What I can admit to is this: I am only happy when my time is paid off by opportunity. I can accept failure. I am truly OK if I tell a story, and it doesn’t go well and I lose (even if I quibble with the logistics of the judging). But at least I got the chance to tell it and let the chips fall as they will. I’m not OK with being denied the opportunity. So…I truly I am insane for pursuing a career in the arts, where there is no baseline guarantee of opportunity provided whatsoever. You have to get lucky — get your “big break.” The same day I waited in an auditorium in Flushing, I had sent out a mass invite to an upcoming one-man show, Sparkle Hour! I was checking my phone like a mad man, seeing the many responses, most of which in the vein of, “Sorry, I can’t make it, have a great show!!” These rejections particularly stung from industry who I wanted to come see it and see my voice onstage. I would be fine if anyone didn’t like the show, no sweat; I respect everyone’s opinion. “But, C’mon, give me a chance!” I railed, checking my email again and again at The Moth’s far-too-long intermission. I check my phone like an internet addict, and proved by a recent screen cap here:

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I made it back home to bed and popped a Xanax, muting the gamut of my disappointment. It outweighed the innumerable ways I had been fortunate that day and failed to acknowledge or appreciate it. For example: I hadn’t been hit by a car. I was about to go to sleep in a nice, comfortable bed. I saw a great movie during the day. I had two callbacks for auditions. I had a wonderful catch-up chat with my dad. A lot of people said they would try to make it to my show. I came home to a dog who loves me.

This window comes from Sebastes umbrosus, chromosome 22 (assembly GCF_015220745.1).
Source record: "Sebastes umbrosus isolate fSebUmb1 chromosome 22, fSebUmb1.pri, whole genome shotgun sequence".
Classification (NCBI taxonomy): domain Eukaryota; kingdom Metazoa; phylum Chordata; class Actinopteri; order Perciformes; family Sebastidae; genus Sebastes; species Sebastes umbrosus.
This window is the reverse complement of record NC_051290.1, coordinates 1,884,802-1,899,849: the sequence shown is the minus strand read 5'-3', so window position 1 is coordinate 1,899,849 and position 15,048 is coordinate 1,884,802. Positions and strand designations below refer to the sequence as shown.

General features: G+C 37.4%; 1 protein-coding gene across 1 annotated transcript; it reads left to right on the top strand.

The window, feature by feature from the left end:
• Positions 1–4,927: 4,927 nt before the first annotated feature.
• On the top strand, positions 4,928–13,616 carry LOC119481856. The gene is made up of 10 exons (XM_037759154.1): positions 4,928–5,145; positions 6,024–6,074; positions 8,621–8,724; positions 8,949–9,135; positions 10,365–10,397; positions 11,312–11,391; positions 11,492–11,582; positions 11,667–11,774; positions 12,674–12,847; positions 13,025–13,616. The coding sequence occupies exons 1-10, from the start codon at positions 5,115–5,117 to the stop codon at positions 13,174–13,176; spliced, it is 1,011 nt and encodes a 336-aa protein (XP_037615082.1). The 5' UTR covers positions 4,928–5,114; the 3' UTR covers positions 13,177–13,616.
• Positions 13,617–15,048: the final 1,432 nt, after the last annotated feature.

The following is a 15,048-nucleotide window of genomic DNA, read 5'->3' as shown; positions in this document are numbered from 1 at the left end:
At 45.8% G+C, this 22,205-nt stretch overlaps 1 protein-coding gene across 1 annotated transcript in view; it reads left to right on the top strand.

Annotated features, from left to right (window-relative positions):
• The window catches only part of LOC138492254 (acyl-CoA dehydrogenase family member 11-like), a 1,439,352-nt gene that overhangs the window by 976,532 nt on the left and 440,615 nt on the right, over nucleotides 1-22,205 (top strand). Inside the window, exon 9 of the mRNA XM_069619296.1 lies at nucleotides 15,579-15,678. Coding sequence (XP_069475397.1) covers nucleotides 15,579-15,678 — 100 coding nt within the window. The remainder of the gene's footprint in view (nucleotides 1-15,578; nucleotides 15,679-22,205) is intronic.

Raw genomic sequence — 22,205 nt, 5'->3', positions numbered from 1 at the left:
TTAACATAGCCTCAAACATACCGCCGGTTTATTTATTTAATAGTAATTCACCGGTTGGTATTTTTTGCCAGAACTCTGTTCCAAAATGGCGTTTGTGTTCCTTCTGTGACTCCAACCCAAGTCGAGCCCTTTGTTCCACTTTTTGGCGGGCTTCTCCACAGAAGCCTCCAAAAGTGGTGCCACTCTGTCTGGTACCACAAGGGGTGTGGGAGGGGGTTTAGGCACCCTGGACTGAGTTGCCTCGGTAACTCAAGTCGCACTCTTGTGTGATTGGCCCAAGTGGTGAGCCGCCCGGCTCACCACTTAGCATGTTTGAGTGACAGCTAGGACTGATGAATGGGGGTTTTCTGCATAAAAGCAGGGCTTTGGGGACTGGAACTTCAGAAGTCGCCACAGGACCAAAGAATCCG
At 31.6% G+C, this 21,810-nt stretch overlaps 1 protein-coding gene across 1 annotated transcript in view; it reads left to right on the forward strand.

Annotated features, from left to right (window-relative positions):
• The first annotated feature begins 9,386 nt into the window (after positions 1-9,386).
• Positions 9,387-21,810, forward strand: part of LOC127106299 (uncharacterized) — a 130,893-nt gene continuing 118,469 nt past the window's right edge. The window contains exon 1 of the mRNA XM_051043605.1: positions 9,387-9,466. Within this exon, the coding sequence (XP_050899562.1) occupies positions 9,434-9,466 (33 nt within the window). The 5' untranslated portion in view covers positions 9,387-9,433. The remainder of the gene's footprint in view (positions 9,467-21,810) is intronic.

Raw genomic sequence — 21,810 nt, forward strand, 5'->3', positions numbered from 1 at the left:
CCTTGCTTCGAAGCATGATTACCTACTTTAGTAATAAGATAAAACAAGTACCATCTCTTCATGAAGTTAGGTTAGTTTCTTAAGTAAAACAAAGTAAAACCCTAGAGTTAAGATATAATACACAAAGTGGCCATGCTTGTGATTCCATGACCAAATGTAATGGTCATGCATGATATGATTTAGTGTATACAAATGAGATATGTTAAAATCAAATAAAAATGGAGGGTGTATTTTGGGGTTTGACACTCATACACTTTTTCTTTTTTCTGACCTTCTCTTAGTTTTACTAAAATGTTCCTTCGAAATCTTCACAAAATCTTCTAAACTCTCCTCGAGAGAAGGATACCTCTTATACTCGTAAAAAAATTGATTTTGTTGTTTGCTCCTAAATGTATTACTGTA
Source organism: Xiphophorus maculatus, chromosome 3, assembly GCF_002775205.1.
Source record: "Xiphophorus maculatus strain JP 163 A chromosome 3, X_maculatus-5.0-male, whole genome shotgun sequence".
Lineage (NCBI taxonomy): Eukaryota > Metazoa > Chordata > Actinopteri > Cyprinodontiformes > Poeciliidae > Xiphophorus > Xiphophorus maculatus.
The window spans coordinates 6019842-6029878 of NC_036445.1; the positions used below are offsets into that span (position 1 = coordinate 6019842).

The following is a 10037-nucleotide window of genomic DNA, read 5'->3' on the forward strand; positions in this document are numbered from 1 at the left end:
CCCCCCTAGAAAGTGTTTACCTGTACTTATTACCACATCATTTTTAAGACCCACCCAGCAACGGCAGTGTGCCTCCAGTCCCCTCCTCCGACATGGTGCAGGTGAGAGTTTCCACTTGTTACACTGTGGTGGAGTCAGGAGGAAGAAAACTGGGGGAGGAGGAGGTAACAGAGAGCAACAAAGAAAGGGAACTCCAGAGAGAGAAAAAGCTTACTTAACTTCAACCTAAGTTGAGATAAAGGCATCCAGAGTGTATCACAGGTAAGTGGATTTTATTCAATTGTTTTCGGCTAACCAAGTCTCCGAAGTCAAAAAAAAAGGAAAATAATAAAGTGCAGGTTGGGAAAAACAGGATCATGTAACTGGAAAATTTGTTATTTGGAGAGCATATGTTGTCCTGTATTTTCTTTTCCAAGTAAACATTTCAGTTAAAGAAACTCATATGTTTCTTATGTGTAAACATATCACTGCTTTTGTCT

How can I make time my friend, my ally, and not my tormentor? How can I improve my patience and ability to simply wait without reward. I can justify time spent when there’s a payoff, but can I accept when nothing comes of minutes except more time spent? Even though time is truly the only limited quantity of our lives, and is therefore the most precious thing on Earth, can I still treat it lightly? Like it’s a penny I’m flipping and not diamond for which I’m digging.

I don’t have a solution to the question posed by this story. Other than meditating, which helps erase time’s hold on me, this is something I hope I figure out with age. And despite the irony of writing a story about not getting a chance to tell a story, perhaps something did come out of all that waiting.

Performer, storyteller, teacher - living in NYC and traveling worldwide ( Artistic Director of The Brooklyn Comedy Collective.